Shikar is a film that has been downgraded to mediocre levels with a good story and thought, a flawless screenplay and reactionary ideas that overlook certain realities. The hunt is a desperate attempt to show how police officers are victims of almost every aspect of society. But it is also not completely successful.
The film manages to capture the policing system, the human policemen within it, electoral politics, vote banks, the government, the lives of individuals, all with a sense of realism. One of the plus points of the film is that it does not try to make the end of Malayalam films as it is often seen.
Police officers are being hunted throughout the film. Constant exploitation and reprimand are being carried out from the highest level DGP to the lowest level constable. They often have to cheat their comrades in the name of survival and also remain silent against the injustice that is happening against them. The film also mentions Sanjeev Bhatt, who has been in jail for two years for speaking the truth.
As Jojo George’s character in the trailer states, the central characters in the hunt are policemen who do not cite the people above. Shahi Kabir, a former policeman who wrote the screenplay for Joshi, has tried to portray the police in a more realistic way in the film.
From the day-to-day work of the police and personal life, the film clearly stems from tense jobs and tense situations, where politicians only have to become puppets. The film also has functions related to illegal arrests by the police. But he is fully with the police, and the victim is still in favor of the police. The effort to whitewash the police is swift when these scenes are presented with subtle naturalism. In addition, the helplessness of the police who are about to tell the picture causes boredom with repetition when a certain limit is reached.
The plot of the film is about three policemen who accidentally run into a problem for reasons other than their own, as seen in the trailer. Shikar is an attempt to react to social issues in a thriller story.
The most problematic part of the hunt seems to be that the film is highly hostile to Dalit organizations, their protests and laws to prevent atrocities on Dalits. From the beginning to the end, the film portrays the problem of touching the Dalits as the sword of democracy hanging over the police, politicians and the government. The whole picture ignores the social context in which Dalit men are being hunted.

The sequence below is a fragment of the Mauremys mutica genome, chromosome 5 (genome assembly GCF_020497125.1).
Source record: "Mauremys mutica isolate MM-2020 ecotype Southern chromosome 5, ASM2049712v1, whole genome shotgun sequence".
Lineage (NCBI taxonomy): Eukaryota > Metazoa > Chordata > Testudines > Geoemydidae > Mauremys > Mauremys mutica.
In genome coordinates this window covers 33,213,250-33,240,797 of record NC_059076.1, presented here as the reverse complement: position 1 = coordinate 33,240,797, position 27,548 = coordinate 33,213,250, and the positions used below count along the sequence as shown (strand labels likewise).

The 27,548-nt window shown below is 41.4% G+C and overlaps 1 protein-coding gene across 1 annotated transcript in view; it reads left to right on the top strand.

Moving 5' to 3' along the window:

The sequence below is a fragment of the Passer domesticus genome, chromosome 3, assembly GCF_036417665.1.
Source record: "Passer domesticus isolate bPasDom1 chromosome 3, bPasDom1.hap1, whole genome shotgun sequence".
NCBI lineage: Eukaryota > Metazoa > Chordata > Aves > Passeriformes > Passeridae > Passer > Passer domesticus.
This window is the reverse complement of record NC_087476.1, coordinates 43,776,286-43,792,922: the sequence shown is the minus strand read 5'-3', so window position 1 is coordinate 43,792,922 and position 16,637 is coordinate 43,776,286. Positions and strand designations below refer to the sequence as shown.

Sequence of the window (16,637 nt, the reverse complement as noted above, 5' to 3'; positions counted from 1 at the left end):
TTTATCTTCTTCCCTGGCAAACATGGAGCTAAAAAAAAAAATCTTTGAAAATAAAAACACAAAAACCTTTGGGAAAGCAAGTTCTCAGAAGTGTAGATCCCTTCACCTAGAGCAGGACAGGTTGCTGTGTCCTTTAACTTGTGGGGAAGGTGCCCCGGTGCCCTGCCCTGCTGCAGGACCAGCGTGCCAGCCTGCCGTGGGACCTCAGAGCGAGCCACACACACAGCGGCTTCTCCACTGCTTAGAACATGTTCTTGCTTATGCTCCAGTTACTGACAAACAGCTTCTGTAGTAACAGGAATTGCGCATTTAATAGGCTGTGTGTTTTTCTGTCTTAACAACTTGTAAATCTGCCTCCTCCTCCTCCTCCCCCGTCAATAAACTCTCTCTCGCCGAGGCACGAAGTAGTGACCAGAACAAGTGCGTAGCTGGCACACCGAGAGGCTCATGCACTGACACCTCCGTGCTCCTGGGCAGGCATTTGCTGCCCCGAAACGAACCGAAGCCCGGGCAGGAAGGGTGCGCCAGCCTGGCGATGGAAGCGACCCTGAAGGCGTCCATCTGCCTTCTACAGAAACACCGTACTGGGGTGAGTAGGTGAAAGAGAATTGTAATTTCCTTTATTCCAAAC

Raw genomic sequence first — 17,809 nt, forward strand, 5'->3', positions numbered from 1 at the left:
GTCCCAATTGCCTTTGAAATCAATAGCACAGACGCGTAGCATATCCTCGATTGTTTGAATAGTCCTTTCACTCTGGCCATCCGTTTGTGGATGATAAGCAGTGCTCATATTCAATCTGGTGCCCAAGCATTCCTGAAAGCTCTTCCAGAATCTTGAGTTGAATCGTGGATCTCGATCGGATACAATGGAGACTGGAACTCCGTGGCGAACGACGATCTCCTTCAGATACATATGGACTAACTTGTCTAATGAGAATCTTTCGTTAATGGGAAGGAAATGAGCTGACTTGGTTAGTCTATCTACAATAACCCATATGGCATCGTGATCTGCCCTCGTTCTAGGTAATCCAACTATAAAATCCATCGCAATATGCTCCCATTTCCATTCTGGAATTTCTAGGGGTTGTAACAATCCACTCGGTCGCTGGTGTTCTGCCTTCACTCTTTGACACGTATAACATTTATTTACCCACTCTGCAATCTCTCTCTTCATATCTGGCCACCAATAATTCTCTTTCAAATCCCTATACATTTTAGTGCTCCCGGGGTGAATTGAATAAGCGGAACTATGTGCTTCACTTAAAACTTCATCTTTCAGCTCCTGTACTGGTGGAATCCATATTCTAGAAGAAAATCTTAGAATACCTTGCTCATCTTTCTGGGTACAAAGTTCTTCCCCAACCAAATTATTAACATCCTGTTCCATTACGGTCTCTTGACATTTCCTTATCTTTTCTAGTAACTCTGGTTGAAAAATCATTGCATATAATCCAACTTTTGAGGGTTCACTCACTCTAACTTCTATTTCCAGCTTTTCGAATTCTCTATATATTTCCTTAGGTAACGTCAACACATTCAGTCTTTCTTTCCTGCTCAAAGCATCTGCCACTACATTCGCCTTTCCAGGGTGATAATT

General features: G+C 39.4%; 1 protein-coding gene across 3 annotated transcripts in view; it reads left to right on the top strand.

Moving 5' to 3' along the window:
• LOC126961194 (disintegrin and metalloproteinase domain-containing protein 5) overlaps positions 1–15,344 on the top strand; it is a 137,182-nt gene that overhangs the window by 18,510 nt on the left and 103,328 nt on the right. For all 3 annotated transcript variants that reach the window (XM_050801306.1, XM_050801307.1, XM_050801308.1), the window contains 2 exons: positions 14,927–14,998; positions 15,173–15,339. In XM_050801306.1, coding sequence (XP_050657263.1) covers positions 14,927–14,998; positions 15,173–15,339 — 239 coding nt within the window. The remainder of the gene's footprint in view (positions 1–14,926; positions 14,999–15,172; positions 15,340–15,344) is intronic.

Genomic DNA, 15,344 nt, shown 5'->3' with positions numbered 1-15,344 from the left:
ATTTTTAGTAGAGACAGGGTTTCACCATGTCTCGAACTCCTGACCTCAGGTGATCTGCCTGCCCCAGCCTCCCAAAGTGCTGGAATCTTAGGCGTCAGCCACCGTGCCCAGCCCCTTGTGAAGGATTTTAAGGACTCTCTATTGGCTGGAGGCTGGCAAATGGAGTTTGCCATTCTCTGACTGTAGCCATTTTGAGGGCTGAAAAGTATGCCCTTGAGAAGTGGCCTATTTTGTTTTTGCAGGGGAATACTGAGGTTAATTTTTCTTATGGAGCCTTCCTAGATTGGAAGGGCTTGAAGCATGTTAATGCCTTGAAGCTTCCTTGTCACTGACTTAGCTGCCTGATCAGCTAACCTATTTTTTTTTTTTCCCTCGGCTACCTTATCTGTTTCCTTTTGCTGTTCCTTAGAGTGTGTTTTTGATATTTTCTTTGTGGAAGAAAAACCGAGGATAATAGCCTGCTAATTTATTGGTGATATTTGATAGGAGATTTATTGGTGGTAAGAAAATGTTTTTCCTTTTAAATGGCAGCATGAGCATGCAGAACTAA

The film goes on to say that the main culprits in police action are politicians and the government, and votebank politics is being done with the help of Dalits. In one case, even Jojo George’s police character claims to be Dalit, as outlined earlier ideas.
Although Kunchacko Boban’s Praveen Michael is projected as the protagonist, Maniappan and Zoyaju George, who played Maniappan, score in character and acting. Maniyappan’s story follows Shikar a little more clearly and makes the audience feel closer.
Jojo George is doing well as a regular cop. Jojo fills the film in the form of Maniappan, who instills naturalism in body language and dialogue delivery, doing it without overdoing it anywhere and then alternating between early humor and later tension and frustration.
Nimisha Sajayan’s Sunita is a very believable character building, but it is stable without character development. Although Sajanne plays his role in the most natural way this time as in the previous films, the flaws in the characterization weaken the character.
Pravin Michael of Kunchacko Boban is in the same position. A lot is happening from beginning to end, but the audience does not feel that their character has gone through a lot of ups and downs. Furthermore, while the other two are trying to overcome these shortcomings through natural acting, Kunchacko Boban is having some trouble there as well.
Jaffer Idukki, who became the Chief Minister, has done well. Zafar Idukki is as shocking as the cunning and strict Chief Minister every time he comes on screen.
Anil Nedumangad, who plays a small role in the film, will leave us out of the film for a moment and make us sad. Although there are very few dialogues, Nait reminds us that the death of that actor is a loss in Malayalam cinema.
Hunt fails to manipulate the story, which at the beginning of the film was like a tight audience to reach a tense audience.
Both songs from the film seemed to slow down the pace of hunting again. The beauty of the song ‘Appellee’ was lost when it was released by the activists before the release of the film.
Pravin Michael from Kunchacko Boban washed his ailing mother’s blouse and underwear and bought sanitary pads for Nimisha Sajayan’s character Sunita, playing without hesitation.
Attempts to portray the entire community as criminals to show police helplessness have failed halfway. At the same time, many things that put the film beyond the cinematic shortcomings of the hunt can lead to many positive and negative discussions in the coming days.